Financial Decay- Confessions of an Irresponsible college student

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Notice how there are almost as many bowling tokens as there is real money. Photo by Ethan Hanson.

Los Angeles, Calif- Credit card debt. It travels with you everywhere. It’s there at your bed when you sleep at night. It follows you around at work and school and grasps onto you during your most intimidate moments. The realization I am coming to now as I struggle to pay off the debt owed to the bank. 

How did it get to this point? I could easily point out the day after Christmas of 2018 when I went over my credit limit. Or to two days ago when I figured out I had gone over it again. That was despite intentionally tossing away my credit card and thinking I could easily stop spending. I was wrong. But when did my problems really start? They started in 2013 when I received my first card.

To answer the most obvious question, a credit card is a form of payment given to a user by a bank. The intent is to buy a good and then whatever is owed the user pays back to the bank plus interest. The idea is clear enough but when your mind is child-like, you don’t begin to think about these sorts of things until the trouble begins.

How does that trouble start? By not keeping track of what is owed. Instead of paying back the $500 dollars spent on , you become comfortable and developing habits. Habits such as buying a smoothie for $7 dollars every day and thinking that the amount is so minimal, why worry? Slowly but surely $7 dollars on one day becomes $49 dollars the week. Pretty soon that money spent morphs into $196 dollars per month. That’s over a smoothie that could have been made at home, with cheaper ingredients, less time and would be more cost efficient.

My problem was a mixture of three things: a need to fulfill people’s expectations within a social environment, eating out and my fear of driving.

The social problem was simple to fix. Don’t go out, handle your business and the success of hard work will take care of itself. But the desire to eat was a behavior that became uncontrollable. Being a journalist and covering games is enough of a draw without the smell of delicious barbeque, nacho cheese or being a block away from diners and fast food. Instead of bringing carrots or a sandwich, I relished not only in the satisfaction of a full stomach, but the social aspect that came with meeting friendly people.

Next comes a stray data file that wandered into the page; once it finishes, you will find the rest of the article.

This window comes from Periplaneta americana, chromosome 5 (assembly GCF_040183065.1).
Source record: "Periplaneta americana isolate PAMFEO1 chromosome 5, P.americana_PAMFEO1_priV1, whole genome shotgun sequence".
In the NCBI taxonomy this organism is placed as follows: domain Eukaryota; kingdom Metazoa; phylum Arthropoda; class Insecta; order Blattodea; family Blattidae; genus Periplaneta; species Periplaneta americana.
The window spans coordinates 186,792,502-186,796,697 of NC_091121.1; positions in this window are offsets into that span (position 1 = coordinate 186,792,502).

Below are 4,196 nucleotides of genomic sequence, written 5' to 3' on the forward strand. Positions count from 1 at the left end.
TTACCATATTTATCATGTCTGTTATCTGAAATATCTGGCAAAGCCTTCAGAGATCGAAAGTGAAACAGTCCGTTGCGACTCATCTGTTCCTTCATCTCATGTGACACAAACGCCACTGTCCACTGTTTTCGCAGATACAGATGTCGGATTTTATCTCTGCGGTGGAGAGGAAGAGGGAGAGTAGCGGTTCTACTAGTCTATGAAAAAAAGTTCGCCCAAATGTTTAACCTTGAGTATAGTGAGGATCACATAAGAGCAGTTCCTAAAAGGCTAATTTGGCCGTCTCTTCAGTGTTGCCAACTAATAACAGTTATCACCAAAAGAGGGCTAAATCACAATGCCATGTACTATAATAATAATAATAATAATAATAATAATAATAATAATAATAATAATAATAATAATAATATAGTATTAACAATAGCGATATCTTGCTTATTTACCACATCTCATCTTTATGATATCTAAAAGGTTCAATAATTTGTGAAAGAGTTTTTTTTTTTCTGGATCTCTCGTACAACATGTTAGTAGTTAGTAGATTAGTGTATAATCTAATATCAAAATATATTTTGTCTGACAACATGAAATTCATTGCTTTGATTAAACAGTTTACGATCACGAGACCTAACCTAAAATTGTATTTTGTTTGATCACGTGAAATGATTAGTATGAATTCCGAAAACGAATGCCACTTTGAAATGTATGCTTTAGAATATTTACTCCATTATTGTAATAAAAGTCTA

Ultimately the cost became part of my problems. Time to do some math. If I’m spending $9.00 on a burgers and fries plus a $3.00 on a drink add 10% tax and another 10% on tip and that equals $14.40. Add that times 4 and that’s $57.60 per month.

What became the vampire of my existence was Uber.

For years I have avoided driving. It wasn’t a fear of the travelling itself and whenever I am playing video games like Mario Kart or go Go-Kart racing, I am in my own joyful element. My problem was overthinking the entire process of worrying about buying the car, insurance and the occasional nightmares of hitting people. My lack of trust in myself meant I had to rely on others and slowly but surely Uber became my addiction and solution to my live’s problems.

InNOut

When a game seemed far? Take Uber. When I missed the bus at school? Take Uber. When I wanted to go basketball practice even though my time was voluntary and practice is 20 miles away? Take Uber. When I was running late to class and missed the bus from home? Take Uber. Whenever one of my buddies couldn’t drive me to our latest engagement? Take Uber. When I went on a date and was too ashamed to admit to a girl I couldn’t drive? Take Uber.

Uber essentially became my drug. How much of a drug? In the last four years I’ve take 792 trips ranging anywhere between $3 dollars to as high as $118 dollars and sometimes going between two states. I took an Uber from Mobile, AL to Biloxi, MS and back. $65 dollars each way and I wasn’t getting a dime of it back because what I was doing was an internship. Forget the fact I was doing work, it is not a blame to anyone else. My fear of driving was beginning to take control of me more then ever.

My latest round of being overdrawn my credit led me to a banker at Wells Fargo. She explained to me based on my financial account that I was spending roughly $1,000 per month on Uber. $1,000 times 12 equals $12,000 dollars. That money could have been used to save up for a used car, buy insurance and become an Uber driver myself to pay off the debt and make money on the side.

USAA

It turns out that I am not alone in my plight and that credit card debt affects a large portion of the United States. 31 percent of college students have maxed out their credit cards and it seems I am one of them.

So here I am a self-admitted spending addict who is ready to change the  behavior. To once and for all conquer my fear and become responsible and take control of my life. A life where I dictate the elements, not the other way around.

Well here it is. Time to turn this thing around.

Written by Ethan Hanson

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